The web framework code is the customer facing code that will run in all the apps you will develop. It will run on a plethora of browser engines over the decades, facing countless individuals on their screens, AR glasses, retina implants …

If that code breaks because of some future incompatibility – as it likely eventually will – then all your apps break. You must hold that code (whether it comes from an Arvo or from yourself) to the absolutely highest standards of quality and maintainability. It must be small, very intelligible, well documented, thoroughly tested – altogether nothing short of great.

The next kind of code is the actual customer facing implementation of your apps on top of the framework. This will be the bulk of the code that you’ll need to worry about. This code is also the Raison d’Être for the other three kinds of code. It may thus be your primary concern most of the time.

If that code breaks – it will; the same applies as for the framework since it will also run on countless yet unknown platforms – one application breaks. If you use the same idiom in several apps all of these will break.

While you may be more lenient with regards to its quality, this will still constitute the bulk of the code you absolutely must keep running. Thus the absolute maintainability of the whole thing is essential and exceeding thresholds of maintainability equals failure.

The third kind of code is test code that automatically tests the first two kinds of code. Furthermore there potentially are several different kinds of test code, but for the sake of this discussion subsuming them as one will suffice.

The volume of the test code should be in the same order of magnitude as the volume of the former two kinds of code. However, the complexity of test code is usually much lower than that of the implementation code.

If the test code breaks, you’ll usually lose your ability to deploy new versions of your software. But you are the master of the environment where the test code runs. Thus – while tedious – you may set aside a dedicated software environment for that code to run for the next three decades. You will not have to react to unexpected breakage immediately.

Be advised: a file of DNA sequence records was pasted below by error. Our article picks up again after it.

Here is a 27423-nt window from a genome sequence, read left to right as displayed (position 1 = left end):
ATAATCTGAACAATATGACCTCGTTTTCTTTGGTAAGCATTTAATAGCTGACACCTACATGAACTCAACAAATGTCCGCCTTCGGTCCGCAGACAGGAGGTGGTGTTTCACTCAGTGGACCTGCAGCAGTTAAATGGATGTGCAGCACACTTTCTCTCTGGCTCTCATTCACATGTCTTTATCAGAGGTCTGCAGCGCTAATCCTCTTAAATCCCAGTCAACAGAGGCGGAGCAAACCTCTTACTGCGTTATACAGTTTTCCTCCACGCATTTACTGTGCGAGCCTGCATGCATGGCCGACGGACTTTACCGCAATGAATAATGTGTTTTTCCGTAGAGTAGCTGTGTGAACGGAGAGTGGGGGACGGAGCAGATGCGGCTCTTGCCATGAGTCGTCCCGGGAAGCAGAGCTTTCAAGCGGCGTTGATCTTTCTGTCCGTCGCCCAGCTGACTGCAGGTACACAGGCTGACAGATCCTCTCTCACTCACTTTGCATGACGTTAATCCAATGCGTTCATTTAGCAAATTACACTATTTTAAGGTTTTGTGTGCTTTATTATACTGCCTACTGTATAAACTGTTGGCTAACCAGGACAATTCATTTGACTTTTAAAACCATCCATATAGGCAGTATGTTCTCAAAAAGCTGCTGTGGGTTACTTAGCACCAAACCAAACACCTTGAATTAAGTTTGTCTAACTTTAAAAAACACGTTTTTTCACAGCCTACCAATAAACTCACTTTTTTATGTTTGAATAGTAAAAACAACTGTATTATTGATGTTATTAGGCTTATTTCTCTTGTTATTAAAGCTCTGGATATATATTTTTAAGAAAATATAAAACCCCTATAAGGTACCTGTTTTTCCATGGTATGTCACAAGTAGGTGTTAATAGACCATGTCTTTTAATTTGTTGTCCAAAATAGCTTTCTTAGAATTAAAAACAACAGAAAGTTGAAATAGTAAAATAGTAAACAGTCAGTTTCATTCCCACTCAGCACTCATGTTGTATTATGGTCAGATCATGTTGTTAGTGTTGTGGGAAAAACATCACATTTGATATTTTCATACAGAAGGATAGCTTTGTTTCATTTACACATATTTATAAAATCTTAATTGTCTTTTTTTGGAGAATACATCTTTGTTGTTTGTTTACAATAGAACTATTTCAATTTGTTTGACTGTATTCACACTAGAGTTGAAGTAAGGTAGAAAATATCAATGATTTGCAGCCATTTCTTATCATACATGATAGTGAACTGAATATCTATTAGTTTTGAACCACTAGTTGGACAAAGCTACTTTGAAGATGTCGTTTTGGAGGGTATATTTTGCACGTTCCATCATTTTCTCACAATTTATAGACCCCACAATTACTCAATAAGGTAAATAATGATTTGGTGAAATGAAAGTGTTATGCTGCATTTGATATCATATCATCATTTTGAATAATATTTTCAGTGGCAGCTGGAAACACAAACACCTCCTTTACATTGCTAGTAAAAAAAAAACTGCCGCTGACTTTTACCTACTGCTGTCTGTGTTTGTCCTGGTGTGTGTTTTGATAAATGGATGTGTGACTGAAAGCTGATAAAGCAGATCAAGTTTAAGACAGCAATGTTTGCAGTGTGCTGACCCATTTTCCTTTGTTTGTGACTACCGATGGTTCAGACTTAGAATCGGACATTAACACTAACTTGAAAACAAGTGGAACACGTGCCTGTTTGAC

The test code must still be maintained. It will become more important with time. It constitutes the ultimate documentation of the original intent of the tested code. It will be absolutely essential for developers 20 years from now maintaining any reasonable level of productivity when addressing new features or problems in the above two kinds of code.

In short you must maintain the test code along with anything else. But due to its lower complexity and due to the fact that you have absolute control over its execution environment, you may be more lenient with regards to quality here, than with the two former kinds of code.

The fourth and final kind of code to worry about is code that you will use throughout development but that is not itself part of your projects: the build scripts for your apps, the test environment, the development server for web developers and so on. This code may come from an Arvo, but you’ll still interact with it, be it by configuring your build, injecting mock data into the development server, or running your test suite.

If that code breaks, development slows down or comes to a halt. You somewhat control the environment it runs on. However, if it is less demanding with regards to its environment, productivity will profit.

If parts or the whole thing break for good, you can swap it out completely. While this will be a pain, you will likely do it eventually as new, better tech becomes available.

For these reasons, with regards to the fourth kind of code you have more freedom than with the others. You may pull in a plethora of dependencies in order to boost developer productivity. If stuff breaks, productivity may suffer intermittently but breakage here does not equal failure.

∑ Premise

Congratulations! You just made it through the introduction – almost. Let me sum up what we learned about replicating Arvo’s initial success while maintaining long term viability of our code base. The framework we are looking for must fulfill these requirements:

  1. It must provide an initial productivity boost.
  2. It must impose a good structure on the code written on top of it.
  3. It must be as simple a possible.
  4. It must adhere to different standards of maintainability depending on which kind of code we are talking about.

Sounds great, right? Well, without further ado: let’s do this!